Over a decade ago, I was privileged to be among the first journalists invited to NCAA headquarters in Indianapolis to participate in the “mock selection process” designed to lift the veil of secrecy regarding how teams are selected, seeded and bracketed for the NCAA Tournament.
Much of what I learned about the voting process to choose the teams and assign them the proper seeds was exhilarating: how the voting process is structured so that one curious judgment by one particular committee member does not throw off the entire exercise, how everything Is examined and reexamined to assure everyone believes the proper decisions were made.
So much of what I discovered about how the bracket is built was horrifying.
We learned Friday the most toxic element of NCAA Tournament bracketing will be set aside for 2021: Since the entire event will be contested in Indiana, geography no longer is a consideration. The men’s basketball committee declared it will use the “S-curve” to bracket the field, rather than paying attention to travel distances for the competing teams.
For years, the NCAA has composed what it calls a “seed list,” which ranks the competing teams from No. 1 to No. 68. That will be the first consideration for where to place teams on the 2021 bracket, although rules limiting conference rematches early in the tournament will keep it from being as simple as automatically placing the No. 1 overall team in the same region as No. 8 overall, No. 2 with No. 7, and so on.
For years, as the selection committee has compiled the bracket, it has typed the names of each team into a computer as it came up on the seed list to discover which first-round site and which regional was closest to the school’s campus. If we were to presume this were a normal year, and Gonzaga were to be positioned as the No. 1 overall seed, the computer would have shown the Zags closest to Boise for the first couple games and Denver for the West Region.
This practice took precedence over assuring the fairest possible tournament, the clearest possible path for the teams that earned such treatment with regular-season excellence. There was an egregious devotion to this, evident in the committee’s bracketing decisions.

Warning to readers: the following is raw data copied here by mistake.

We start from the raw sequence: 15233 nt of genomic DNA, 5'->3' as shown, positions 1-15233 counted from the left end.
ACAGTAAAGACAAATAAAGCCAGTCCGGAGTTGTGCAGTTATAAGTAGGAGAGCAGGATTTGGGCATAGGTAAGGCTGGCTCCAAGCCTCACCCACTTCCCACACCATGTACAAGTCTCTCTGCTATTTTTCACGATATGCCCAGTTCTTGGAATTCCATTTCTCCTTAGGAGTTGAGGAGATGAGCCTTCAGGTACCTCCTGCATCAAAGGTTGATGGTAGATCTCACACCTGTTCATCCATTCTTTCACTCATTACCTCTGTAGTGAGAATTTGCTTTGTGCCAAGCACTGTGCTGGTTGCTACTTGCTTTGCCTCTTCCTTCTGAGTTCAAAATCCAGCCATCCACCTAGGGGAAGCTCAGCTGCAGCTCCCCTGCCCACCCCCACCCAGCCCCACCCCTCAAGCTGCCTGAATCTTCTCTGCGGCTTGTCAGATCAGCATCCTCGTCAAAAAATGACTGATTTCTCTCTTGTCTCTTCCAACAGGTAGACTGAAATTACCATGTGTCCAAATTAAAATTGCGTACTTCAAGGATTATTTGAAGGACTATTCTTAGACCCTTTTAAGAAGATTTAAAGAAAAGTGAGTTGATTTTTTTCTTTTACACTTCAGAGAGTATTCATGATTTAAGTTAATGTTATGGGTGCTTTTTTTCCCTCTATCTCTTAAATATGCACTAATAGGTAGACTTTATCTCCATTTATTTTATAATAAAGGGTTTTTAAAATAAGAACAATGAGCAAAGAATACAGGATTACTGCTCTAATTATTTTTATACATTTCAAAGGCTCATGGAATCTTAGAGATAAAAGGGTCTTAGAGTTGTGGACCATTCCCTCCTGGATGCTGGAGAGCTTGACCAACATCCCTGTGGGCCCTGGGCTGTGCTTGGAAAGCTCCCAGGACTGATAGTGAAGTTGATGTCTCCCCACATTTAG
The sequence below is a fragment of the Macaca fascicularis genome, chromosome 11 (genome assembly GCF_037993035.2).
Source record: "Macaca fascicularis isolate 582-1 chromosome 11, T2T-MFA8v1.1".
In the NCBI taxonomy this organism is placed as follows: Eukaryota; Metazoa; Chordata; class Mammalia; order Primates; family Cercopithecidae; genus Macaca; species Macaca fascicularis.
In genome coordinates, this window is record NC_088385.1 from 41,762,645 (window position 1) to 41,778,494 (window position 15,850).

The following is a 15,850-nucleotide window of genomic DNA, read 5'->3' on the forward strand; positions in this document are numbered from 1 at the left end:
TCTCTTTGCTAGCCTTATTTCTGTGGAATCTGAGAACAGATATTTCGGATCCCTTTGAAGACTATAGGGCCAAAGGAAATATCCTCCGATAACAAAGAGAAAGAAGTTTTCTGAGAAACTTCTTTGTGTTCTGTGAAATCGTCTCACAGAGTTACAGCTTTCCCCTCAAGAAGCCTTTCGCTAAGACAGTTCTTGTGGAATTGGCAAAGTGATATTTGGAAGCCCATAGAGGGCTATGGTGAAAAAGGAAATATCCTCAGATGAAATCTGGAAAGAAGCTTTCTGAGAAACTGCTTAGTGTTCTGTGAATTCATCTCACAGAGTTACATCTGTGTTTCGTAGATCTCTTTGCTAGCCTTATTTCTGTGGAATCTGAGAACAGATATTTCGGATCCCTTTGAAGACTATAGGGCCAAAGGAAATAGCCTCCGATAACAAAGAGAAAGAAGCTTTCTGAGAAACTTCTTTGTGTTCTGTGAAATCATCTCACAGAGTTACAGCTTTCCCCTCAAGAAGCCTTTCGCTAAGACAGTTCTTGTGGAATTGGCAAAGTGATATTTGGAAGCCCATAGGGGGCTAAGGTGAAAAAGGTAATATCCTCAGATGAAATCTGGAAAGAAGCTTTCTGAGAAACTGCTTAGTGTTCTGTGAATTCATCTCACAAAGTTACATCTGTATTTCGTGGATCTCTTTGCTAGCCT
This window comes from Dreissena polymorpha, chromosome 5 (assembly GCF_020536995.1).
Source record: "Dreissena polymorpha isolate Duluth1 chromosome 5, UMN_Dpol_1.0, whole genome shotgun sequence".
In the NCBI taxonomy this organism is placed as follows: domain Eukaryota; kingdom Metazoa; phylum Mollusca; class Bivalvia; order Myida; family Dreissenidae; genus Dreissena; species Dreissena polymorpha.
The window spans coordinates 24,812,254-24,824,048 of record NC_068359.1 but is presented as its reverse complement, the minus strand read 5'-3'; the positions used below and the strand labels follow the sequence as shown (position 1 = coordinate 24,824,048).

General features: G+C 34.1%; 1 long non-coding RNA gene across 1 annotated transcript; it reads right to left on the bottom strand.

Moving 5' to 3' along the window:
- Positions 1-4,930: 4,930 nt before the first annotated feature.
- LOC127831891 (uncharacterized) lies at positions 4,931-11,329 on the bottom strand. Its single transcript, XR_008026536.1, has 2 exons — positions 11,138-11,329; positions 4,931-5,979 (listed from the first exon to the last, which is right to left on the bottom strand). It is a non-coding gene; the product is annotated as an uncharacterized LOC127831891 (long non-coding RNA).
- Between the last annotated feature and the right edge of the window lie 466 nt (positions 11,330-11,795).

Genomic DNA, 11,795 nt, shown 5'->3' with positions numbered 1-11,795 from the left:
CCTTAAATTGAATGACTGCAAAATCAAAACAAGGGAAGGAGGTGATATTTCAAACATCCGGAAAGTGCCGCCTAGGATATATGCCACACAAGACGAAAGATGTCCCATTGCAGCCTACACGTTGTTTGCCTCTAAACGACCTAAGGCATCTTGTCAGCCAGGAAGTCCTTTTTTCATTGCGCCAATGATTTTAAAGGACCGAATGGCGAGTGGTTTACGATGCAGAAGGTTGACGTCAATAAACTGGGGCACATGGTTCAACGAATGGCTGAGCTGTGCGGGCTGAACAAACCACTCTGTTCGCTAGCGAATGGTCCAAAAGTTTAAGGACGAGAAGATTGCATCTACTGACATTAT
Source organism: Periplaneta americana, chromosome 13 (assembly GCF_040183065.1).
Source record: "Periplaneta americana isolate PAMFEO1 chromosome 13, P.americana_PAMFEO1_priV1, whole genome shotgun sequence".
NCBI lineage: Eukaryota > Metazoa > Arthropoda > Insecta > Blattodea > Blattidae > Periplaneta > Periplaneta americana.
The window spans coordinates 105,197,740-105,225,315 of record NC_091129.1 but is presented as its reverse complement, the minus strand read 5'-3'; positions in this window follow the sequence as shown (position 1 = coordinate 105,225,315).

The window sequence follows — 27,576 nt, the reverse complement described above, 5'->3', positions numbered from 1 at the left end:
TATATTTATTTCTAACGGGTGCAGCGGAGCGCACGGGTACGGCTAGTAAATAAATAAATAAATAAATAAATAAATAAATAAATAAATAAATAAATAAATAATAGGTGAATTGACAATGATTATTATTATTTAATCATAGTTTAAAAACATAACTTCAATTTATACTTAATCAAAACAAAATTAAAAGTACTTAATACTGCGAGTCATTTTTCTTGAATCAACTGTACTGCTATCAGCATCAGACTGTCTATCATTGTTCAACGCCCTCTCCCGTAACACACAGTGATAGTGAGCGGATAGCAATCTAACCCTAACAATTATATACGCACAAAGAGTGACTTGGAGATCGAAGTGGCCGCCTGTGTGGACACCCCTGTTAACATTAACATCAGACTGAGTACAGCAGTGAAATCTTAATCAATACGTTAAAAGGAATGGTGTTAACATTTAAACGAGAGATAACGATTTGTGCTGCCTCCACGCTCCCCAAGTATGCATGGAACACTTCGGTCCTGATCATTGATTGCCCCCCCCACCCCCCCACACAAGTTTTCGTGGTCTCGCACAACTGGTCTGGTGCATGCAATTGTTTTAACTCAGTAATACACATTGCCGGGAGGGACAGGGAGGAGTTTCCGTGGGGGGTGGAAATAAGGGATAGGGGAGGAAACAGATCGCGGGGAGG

The 2021 system can avoid the following past absurdities:
2019: Michigan State was assigned the No. 6 overall seed in the tournament, a bit light for a team that won the Big Ten regular-season and tournament titles, but still good enough to earn the opportunity to start the tournament in the Midwest Region, where the top seed would be No. 3 overall North Carolina.
The committee, though, decided Michigan State would prefer to play in the East. Why? Because it was 110 fewer miles from East Lansing to Washington D.C. than to Kansas City. Because of that decision, Michigan State was paired with No. 1 overall seed Duke. It seemed like that was a raw deal for the Spartans. Instead it became a raw deal for everyone — including networks and sponsors — hoping to see superstar Zion Williamson in the Final Four. Because MSU beat the Blue Devils in the East final.
2013: The West Region wound up with the No. 4 overall team (Gonzaga) and No. 8 overall (Ohio State), not because a trip to the West Coast was convenient for the Buckeyes but because it wasn’t for anyone else on the 2-seed line.
Georgetown, No. 7 overall, wound up assigned to the South Region in Arlington, Texas (and was eliminated in a fateful first-round matchup with Florida Gulf Coast). Duke, No. 6 overall, had to fly to Indianapolis and played No. 1 overall seed Louisville in the Midwest final. No. 5 overall Miami still faced a lengthy plane flight to Washington D.C. and lost to Marquette in the Sweet 16.
Nobody got a great deal out of that one, but at least everyone had a (slightly) shorter plane trip.
2011: Prior committees had set up a tournament with no true Midwest site. The South Region was staged in New Orleans, and San Antonio was the venue for what was renamed the “Southwest” Region. Ohio State earned the No. 1 overall seed in the tournament, but there wasn’t anywhere to send the Buckeyes that was all that close to Columbus.
The problem with sending them to the East Region in Newark, N.J., was the committee kept shipping accomplished teams there because it suited their geography. So the Buckeyes wound up in the same region as the ACC regular season champs (North Carolina) and SEC Tournament champs (Kentucky). The Buckeyes wound up losing a sizzling Sweet 16 game to the Final Four-bound Wildcats.
There are examples of this deeper in the bracket, as well. Of course, abandoning geography does not fix all of the bracketing problems if the committee botches the seed list. They’ve done that as well in the past.
In 2015, they ranked Villanova No. 2 overall, ahead of more accomplished and talented teams such as Duke and Wisconsin. In an article I wrote reacting to that year’s bracket, I called those Wildcats “the kings of very good.” The Big East didn’t present many serious challenges that year, and so they were easier to conquer.
By choosing to award Villanova that high a rating, the committee was forced to ship the Badgers out West. And that meant Arizona, easily among that year’s most gifted teams and owners of a 31-win regular season, was stuck in the same region as the Badgers. We wound up with three spectacular teams in the Final Four (Kentucky, Duke, Wisconsin) and seventh-seeded Michigan State.
The system is only as perfect as the people implementing it.
There is one fewer obstacle, though, to the best bracket possible.
Source: Read Full Article